So today’s grandmothers should be aware of this, and understand that their best play is to simply keep their mouths shut. Of course, they should be helpful, useful, and ready to weigh in when asked. But, they should realize there is no room for criticism as to how their children are parenting their grandchildren. It is more reasonable for grandmothers to offer their unqualified support, because in the end, it likely won’t matter where and when her grandchildren went to sleep, or whether they sucked their thumb or a pacifier, as to what kind of people they ultimately become. What matters most is that today’s parents feel confident in their parenting roles and that their children are loved and supported.

Paradigm 3: Children’s brains dramatically develop for five years after birth. Grandmothers can help assure their grandchildren’s maximal success.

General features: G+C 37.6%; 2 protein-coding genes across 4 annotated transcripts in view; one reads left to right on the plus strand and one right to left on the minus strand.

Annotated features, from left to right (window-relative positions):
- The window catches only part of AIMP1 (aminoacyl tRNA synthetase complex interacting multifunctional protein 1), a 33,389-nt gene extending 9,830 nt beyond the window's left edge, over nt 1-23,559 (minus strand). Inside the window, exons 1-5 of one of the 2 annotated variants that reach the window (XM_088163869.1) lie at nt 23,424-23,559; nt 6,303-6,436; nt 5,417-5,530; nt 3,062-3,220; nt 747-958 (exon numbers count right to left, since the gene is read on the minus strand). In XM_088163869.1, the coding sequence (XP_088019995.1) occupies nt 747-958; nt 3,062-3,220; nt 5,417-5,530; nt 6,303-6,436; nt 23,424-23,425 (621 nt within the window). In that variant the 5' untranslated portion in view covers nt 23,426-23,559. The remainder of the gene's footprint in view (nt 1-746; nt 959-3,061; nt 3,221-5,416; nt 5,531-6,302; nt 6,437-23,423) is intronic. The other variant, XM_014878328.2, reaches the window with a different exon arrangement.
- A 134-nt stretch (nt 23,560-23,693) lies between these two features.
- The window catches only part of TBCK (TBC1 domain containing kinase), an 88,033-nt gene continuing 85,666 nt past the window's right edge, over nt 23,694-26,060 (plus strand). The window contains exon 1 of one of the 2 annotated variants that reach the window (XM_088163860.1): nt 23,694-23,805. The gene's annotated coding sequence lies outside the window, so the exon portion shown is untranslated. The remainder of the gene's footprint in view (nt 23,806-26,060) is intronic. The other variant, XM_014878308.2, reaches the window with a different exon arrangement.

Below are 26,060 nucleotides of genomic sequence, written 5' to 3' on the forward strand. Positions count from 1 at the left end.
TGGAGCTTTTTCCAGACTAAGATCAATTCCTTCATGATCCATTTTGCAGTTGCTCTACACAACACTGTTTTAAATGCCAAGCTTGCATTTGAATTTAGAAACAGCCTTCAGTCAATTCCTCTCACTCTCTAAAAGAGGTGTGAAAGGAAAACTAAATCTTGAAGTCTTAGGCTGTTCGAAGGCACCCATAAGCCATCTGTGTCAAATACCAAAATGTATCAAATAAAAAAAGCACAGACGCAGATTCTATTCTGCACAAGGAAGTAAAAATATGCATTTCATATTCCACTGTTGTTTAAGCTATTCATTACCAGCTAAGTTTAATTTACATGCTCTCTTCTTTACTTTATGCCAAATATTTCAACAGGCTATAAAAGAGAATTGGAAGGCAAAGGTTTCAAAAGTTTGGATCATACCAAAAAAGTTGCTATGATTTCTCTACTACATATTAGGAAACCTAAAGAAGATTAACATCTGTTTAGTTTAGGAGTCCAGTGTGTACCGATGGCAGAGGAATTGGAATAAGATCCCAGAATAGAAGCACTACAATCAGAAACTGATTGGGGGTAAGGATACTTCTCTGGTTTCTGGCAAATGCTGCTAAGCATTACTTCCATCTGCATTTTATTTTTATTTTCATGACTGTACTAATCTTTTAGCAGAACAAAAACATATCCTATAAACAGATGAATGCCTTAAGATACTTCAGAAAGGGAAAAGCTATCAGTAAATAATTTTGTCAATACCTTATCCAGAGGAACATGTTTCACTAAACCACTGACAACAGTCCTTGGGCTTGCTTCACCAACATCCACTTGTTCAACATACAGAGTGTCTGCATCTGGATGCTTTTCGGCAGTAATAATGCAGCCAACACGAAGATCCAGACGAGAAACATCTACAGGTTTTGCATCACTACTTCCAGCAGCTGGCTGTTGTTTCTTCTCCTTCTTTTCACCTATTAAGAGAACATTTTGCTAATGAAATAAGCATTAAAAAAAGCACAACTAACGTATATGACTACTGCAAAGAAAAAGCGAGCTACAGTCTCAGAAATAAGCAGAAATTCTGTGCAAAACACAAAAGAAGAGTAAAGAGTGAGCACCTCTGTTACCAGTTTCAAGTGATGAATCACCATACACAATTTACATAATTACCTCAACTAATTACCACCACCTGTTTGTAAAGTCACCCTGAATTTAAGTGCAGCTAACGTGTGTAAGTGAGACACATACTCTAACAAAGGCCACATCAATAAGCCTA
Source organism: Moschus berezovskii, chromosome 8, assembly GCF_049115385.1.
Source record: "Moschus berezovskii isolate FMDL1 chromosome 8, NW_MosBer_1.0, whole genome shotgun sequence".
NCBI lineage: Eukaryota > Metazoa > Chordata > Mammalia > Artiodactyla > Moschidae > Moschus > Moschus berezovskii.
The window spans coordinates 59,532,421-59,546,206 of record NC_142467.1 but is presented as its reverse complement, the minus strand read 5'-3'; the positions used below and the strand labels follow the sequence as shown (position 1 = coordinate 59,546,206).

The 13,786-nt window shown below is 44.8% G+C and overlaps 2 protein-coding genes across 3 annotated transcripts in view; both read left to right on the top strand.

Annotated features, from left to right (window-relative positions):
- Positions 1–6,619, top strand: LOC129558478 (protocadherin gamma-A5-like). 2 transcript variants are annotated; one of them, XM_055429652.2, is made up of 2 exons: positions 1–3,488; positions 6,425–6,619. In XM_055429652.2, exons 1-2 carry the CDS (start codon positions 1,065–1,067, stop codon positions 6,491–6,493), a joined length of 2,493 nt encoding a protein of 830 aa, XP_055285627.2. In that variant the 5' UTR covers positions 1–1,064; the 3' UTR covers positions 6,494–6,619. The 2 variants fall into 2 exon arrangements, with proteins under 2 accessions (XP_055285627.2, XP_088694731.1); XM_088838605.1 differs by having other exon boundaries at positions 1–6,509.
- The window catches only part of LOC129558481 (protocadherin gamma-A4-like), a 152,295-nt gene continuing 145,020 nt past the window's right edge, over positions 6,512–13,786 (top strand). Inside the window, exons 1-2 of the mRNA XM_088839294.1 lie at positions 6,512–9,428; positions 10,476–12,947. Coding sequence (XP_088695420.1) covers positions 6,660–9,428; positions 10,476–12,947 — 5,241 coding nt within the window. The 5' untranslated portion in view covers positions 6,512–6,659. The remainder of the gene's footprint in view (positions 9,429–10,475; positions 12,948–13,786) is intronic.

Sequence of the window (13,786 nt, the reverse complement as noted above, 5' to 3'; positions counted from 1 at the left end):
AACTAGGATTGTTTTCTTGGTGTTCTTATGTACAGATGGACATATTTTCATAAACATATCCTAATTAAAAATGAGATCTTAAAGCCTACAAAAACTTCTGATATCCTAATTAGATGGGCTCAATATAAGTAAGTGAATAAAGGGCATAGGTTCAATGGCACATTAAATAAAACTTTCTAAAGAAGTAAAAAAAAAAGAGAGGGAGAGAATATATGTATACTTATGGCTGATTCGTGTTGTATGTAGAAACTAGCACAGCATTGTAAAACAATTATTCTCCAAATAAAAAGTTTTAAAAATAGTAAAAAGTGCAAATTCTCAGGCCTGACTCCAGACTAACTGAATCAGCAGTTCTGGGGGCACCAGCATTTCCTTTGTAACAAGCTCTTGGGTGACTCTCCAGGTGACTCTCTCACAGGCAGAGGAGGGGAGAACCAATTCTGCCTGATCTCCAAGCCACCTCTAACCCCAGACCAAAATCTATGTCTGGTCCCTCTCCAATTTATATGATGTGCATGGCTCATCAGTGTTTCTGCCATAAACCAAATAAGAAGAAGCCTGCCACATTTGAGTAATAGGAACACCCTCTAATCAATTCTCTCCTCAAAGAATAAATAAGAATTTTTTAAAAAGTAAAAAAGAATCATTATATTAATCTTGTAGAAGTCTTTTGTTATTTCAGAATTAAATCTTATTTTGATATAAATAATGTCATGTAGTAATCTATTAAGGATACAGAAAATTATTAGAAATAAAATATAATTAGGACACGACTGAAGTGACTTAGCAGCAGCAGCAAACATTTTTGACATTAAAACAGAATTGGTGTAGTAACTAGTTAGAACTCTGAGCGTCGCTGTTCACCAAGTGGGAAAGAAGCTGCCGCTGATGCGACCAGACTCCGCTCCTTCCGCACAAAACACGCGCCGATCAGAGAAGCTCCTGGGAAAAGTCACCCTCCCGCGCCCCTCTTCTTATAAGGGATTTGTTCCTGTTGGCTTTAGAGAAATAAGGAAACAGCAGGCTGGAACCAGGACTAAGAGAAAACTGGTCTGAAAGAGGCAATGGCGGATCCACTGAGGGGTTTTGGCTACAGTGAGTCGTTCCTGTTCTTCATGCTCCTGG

When I had my children, it was assumed that child development was a simple process by which the child’s brain played out predetermined steps, as the nervous system “matured” over time. However, it is now known brain development is extraordinarily complex and the ultimate outcome is a huge interplay between genetics and the environment. The genetic part means not only all the genes one has, but how these genes are turned on or off (epigenetics). The environment is not just the physical surroundings, but all the people in it with whom a child has unmeasurable numbers of interactions that can be repeatedly or intermittently, positive, neutral, or negative. In this context, children develop a personality, abilities, strengths, weaknesses, resilience, optimism, hope, despair – the full spectrum of human emotions and capabilities. And because the brain continues to develop and remold itself based on a constant stream of interactions and experiences, the impact of the behaviors of the people around the child matter even more than we ever believed. Particularly during the first five years when it is estimated the brain forms over a 1000 trillion neural connections that dictate how that child will perform for the rest of their life.